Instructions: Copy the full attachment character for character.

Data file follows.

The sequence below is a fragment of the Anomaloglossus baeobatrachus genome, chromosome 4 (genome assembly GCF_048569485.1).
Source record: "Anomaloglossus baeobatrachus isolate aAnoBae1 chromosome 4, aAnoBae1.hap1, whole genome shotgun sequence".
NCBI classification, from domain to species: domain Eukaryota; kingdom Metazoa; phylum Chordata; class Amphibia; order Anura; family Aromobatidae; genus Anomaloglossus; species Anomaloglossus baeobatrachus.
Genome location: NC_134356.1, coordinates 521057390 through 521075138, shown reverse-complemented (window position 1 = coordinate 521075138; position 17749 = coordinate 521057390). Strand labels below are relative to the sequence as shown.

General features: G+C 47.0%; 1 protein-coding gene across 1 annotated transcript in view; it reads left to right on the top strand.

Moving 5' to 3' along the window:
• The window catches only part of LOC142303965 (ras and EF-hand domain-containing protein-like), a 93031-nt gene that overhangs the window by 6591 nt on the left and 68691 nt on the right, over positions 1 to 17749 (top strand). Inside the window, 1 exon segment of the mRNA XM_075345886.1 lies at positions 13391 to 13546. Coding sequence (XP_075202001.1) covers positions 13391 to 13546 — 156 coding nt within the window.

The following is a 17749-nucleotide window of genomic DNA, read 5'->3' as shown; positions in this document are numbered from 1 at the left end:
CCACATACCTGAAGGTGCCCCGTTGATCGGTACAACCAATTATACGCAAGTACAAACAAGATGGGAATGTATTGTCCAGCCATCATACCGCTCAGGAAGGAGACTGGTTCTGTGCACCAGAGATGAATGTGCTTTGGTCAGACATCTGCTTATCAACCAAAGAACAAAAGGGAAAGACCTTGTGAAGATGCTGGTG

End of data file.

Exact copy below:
The sequence below is a fragment of the Anomaloglossus baeobatrachus genome, chromosome 4 (genome assembly GCF_048569485.1).
Source record: "Anomaloglossus baeobatrachus isolate aAnoBae1 chromosome 4, aAnoBae1.hap1, whole genome shotgun sequence".
NCBI classification, from domain to species: domain Eukaryota; kingdom Metazoa; phylum Chordata; class Amphibia; order Anura; family Aromobatidae; genus Anomaloglossus; species Anomaloglossus baeobatrachus.
Genome location: NC_134356.1, coordinates 521057390 through 521075138, shown reverse-complemented (window position 1 = coordinate 521075138; position 17749 = coordinate 521057390). Strand labels below are relative to the sequence as shown.

General features: G+C 47.0%; 1 protein-coding gene across 1 annotated transcript in view; it reads left to right on the top strand.

Moving 5' to 3' along the window:
• The window catches only part of LOC142303965 (ras and EF-hand domain-containing protein-like), a 93031-nt gene that overhangs the window by 6591 nt on the left and 68691 nt on the right, over positions 1 to 17749 (top strand). Inside the window, 1 exon segment of the mRNA XM_075345886.1 lies at positions 13391 to 13546. Coding sequence (XP_075202001.1) covers positions 13391 to 13546 — 156 coding nt within the window.

The following is a 17749-nucleotide window of genomic DNA, read 5'->3' as shown; positions in this document are numbered from 1 at the left end:
CCACATACCTGAAGGTGCCCCGTTGATCGGTACAACCAATTATACGCAAGTACAAACAAGATGGGAATGTATTGTCCAGCCATCATACCGCTCAGGAAGGAGACTGGTTCTGTGCACCAGAGATGAATGTGCTTTGGTCAGACATCTGCTTATCAACCAAAGAACAAAAGGGAAAGACCTTGTGAAGATGCTGGTG